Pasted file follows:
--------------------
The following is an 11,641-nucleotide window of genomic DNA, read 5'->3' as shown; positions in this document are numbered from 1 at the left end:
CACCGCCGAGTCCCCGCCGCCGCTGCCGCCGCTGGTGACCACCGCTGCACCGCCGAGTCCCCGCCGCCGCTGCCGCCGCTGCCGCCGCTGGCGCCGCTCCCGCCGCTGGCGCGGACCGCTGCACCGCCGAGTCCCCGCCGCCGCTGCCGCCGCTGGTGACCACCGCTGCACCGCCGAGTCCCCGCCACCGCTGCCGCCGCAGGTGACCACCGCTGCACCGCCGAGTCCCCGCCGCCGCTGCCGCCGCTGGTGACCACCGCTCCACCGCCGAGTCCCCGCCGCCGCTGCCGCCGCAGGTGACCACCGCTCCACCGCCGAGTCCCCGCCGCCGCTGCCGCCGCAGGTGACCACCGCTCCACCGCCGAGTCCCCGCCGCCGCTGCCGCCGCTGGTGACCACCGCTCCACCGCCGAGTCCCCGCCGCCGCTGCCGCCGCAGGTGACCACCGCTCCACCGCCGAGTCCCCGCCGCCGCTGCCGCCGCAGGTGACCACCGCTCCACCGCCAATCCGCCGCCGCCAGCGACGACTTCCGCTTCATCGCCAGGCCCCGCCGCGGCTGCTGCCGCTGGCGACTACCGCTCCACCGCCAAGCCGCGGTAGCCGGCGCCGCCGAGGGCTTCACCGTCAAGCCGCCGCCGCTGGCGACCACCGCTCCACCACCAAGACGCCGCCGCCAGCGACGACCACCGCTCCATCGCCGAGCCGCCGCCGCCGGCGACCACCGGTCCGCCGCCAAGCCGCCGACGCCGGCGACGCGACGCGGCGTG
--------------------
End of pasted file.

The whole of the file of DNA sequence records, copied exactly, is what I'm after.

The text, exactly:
The following is an 11,641-nucleotide window of genomic DNA, read 5'->3' as shown; positions in this document are numbered from 1 at the left end:
CACCGCCGAGTCCCCGCCGCCGCTGCCGCCGCTGGTGACCACCGCTGCACCGCCGAGTCCCCGCCGCCGCTGCCGCCGCTGCCGCCGCTGGCGCCGCTCCCGCCGCTGGCGCGGACCGCTGCACCGCCGAGTCCCCGCCGCCGCTGCCGCCGCTGGTGACCACCGCTGCACCGCCGAGTCCCCGCCACCGCTGCCGCCGCAGGTGACCACCGCTGCACCGCCGAGTCCCCGCCGCCGCTGCCGCCGCTGGTGACCACCGCTCCACCGCCGAGTCCCCGCCGCCGCTGCCGCCGCAGGTGACCACCGCTCCACCGCCGAGTCCCCGCCGCCGCTGCCGCCGCAGGTGACCACCGCTCCACCGCCGAGTCCCCGCCGCCGCTGCCGCCGCTGGTGACCACCGCTCCACCGCCGAGTCCCCGCCGCCGCTGCCGCCGCAGGTGACCACCGCTCCACCGCCGAGTCCCCGCCGCCGCTGCCGCCGCAGGTGACCACCGCTCCACCGCCAATCCGCCGCCGCCAGCGACGACTTCCGCTTCATCGCCAGGCCCCGCCGCGGCTGCTGCCGCTGGCGACTACCGCTCCACCGCCAAGCCGCGGTAGCCGGCGCCGCCGAGGGCTTCACCGTCAAGCCGCCGCCGCTGGCGACCACCGCTCCACCACCAAGACGCCGCCGCCAGCGACGACCACCGCTCCATCGCCGAGCCGCCGCCGCCGGCGACCACCGGTCCGCCGCCAAGCCGCCGACGCCGGCGACGCGACGCGGCGTG